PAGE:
A feminine focus

Building A Firm Foundation Sally Davey

Maybe you have noticed that some ministers, around the world, seem to have a real passion for teaching people and seeing them firmly established in the faith. Not all gifted men who have a good grasp of theology academically are able to pass it on to others in an enthusiastic, clear, and heart-felt way. One man who did, and who did this very well, was James Montgomery Boice, pastor of Tenth Presbyterian Church in Philadelphia for 32 years. I had the privilege of knowing him, and hearing his regular preaching week by week, for the three years I was a student in the city of Philadelphia. Boice was a real teacher: he loved God's truth, and he loved passing it on to others. Though he had been a scholar (studied at Harvard, Princeton, then the University of Basel, in Switzerland), he had the gift of utter clarity, and infectious warmth and vigour. Whenever I think of him now, it seems as if his name suggests the best adjective for his preaching style: energetic, exuberant, even boisterous!

A Defender of the Truth

He was also a fearless defender of the truth: when I was a member of Tenth Presbyterian, Boice was leading the International Council on Biblical Inerrancy, an organization founded to defend the complete trustworthiness of Scripture against liberal attacks on it. Our church also, having defended biblical faithfulness for years in a liberal denomination (the United Presbyterian Church), made the serious decision to leave that denomination (one it had been part of for about 150 years) and join a more faithful one (the Reformed Presbyterian Church, Evangelical Synod, which later became part of the Presbyterian Church of America). The discussions surrounding this decision were so careful, thorough and biblically-based that I learned a great deal from observing them as a young Christian.

Later on, Boice helped found the Alliance of Confessing Evangelicals, a group of Presbyterian, Reformed and Lutheran Christians concerned at the desire of some evangelicals to work closely with Roman Catholics, and thus water down the solid distinctives of the Reformation. He also became increasingly concerned at the weakness, lack of conviction and general worldliness of the modern evangelical world in America (and I might add, the same is the case all over the western world). People seem to be losing sight of the importance of truth, and treating true doctrine as optional or even irrelevant in the Christian life. But Boice, along with others such as David Wells, continued to insist that without true knowledge, there is no faith at all. (See Hosea 4:6, for instance).

His Life Showed In His Death

Now, all the above sounds rather academic: and, to some extent, it is. We need people who have a clear knowledge of the truth, and of the issues that surround it; and who are able to teach us. But Boice as a man was also a warm, hearty believer in it. His life abounded in instances of his devotion to Christ. He wrote hymns that speak of this delight in the cause of Christ, the Word of God. Nowhere, though, was his love of God and his unwavering faith better proven than in his death. Last year, in the midst of his ministry, he suddenly discovered he was terminally ill with liver cancer. The news was broken to him on Good Friday morning, two hours before he was due to preach. He went right on and led the service, preaching on the crucifixion. As the church was due to host a conference on reformed theology the following weekend (a favourite annual occasion he had helped found 27 years before) he did not tell the church of his illness, lest it distress people on such a public occasion. He spoke several times at this conference; then, broke the news the following week. At the next Sunday morning service (the last time, as it turned out, that he was able to speak in public), he said these words to the congregation he had served for over 30 years:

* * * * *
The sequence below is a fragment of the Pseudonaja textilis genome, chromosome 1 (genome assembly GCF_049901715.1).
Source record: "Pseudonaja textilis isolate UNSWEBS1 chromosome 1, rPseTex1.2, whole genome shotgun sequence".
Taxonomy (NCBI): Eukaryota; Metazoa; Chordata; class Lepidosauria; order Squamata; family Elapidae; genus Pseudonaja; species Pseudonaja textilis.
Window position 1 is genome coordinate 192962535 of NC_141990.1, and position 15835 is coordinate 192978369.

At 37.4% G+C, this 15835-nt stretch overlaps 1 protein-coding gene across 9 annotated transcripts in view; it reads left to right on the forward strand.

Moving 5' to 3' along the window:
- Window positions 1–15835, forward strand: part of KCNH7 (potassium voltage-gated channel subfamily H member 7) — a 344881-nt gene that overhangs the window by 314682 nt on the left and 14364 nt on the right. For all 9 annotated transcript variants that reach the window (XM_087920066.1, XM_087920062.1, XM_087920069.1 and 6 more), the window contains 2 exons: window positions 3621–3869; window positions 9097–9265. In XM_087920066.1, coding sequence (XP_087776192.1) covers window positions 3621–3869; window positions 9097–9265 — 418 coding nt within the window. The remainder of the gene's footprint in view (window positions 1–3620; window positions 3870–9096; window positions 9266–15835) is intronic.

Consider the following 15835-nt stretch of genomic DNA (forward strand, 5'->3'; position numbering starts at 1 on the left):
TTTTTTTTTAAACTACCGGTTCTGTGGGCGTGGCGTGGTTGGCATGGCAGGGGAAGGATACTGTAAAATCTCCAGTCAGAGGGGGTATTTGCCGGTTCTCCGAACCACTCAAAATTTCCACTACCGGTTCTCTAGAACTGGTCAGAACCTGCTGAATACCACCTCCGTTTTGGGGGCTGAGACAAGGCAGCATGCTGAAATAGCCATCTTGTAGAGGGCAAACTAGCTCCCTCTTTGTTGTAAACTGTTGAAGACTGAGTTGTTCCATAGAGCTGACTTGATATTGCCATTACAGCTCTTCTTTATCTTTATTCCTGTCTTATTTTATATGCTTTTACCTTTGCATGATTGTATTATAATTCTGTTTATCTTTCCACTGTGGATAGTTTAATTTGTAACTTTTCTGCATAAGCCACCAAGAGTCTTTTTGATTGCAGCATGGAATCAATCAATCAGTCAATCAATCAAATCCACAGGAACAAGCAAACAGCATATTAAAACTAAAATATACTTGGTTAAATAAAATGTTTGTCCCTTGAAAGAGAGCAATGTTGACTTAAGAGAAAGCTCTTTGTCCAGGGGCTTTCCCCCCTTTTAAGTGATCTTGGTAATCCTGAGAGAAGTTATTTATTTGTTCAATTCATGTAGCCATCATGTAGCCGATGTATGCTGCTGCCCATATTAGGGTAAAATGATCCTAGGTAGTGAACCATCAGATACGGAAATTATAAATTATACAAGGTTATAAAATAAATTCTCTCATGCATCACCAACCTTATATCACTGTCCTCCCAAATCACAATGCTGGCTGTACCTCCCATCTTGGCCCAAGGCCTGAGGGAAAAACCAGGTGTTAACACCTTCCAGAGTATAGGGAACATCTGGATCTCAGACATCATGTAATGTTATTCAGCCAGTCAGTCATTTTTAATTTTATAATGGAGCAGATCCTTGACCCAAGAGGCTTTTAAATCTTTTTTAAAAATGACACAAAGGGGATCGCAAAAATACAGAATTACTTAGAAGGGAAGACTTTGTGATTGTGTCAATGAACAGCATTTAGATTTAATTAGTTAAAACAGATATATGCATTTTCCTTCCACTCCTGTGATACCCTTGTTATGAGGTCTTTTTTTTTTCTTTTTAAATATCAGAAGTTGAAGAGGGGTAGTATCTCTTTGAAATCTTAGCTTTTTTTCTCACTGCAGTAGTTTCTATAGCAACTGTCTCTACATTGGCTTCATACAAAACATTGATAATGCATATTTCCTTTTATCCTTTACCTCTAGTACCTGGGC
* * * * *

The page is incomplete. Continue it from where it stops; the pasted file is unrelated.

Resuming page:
A number of you have asked what you can do, and it strikes me that what you can do, you are doing. This is a good congregation, and you do the right things. You are praying, certainly…A relevant question, I guess, when you pra,y is pray for what? Should you pray for a miracle? Well, you're free to do that, of course. My general impression is that the God who is able to do miracles - and He certainly can - is also able to keep you from getting the problem in the first place. So although miracles do happen, they're rare by definition … I think it's far more profitable to pray for wisdom for the doctors…they're not omniscient and they do make mistakes… Above all, I would pray for the glory of God. If you think of God glorifying Himself in history and you say where, in all of history, has God most glorified Himself? He did it at the cross of Jesus Christ, and it wasn't by delivering Jesus from the cross, though He could have. Jesus said, `Don't you think I could call down from my Father legions of angels for my defence?” But He didn't do that. And yet that is where God is most glorified…

If I were to reflect on what goes on theologically here, there are two things I would stress. One is the sovereignty of God. That's not novel. We have talked about the sovereignty of God here forever. God is in charge: When things like this come into our lives, they are not accidental. It's not as if God somehow forgot what was going on, and something bad slipped by… God does everything according to His will. We've always said that. But what I've been impressed with mostly is something in addition to that. It's possible, isn't it, to conceive of God as sovereign and yet indifferent? God's in charge, but He doesn't care. But it's not that. God is not only the one who is in charge; God is also good. Everything He does is good. And what Romans 12:1 and 2 says is that we have the opportunity by the renewal of our minds - that is, how we think about these things - actually to prove what God's will is. And then it says, “His good, pleasing and perfect will.” Is that good, pleasing, and perfect to God? Yes, of course, but the point is that it is good, pleasing and perfect to us. If God does something in your life, would you change it? If you'd change it, you'd make it worse. It wouldn't be as good. So that is the way we want to accept it and move forward, and who knows what God will do?

The Testimony Of A Faithful Teacher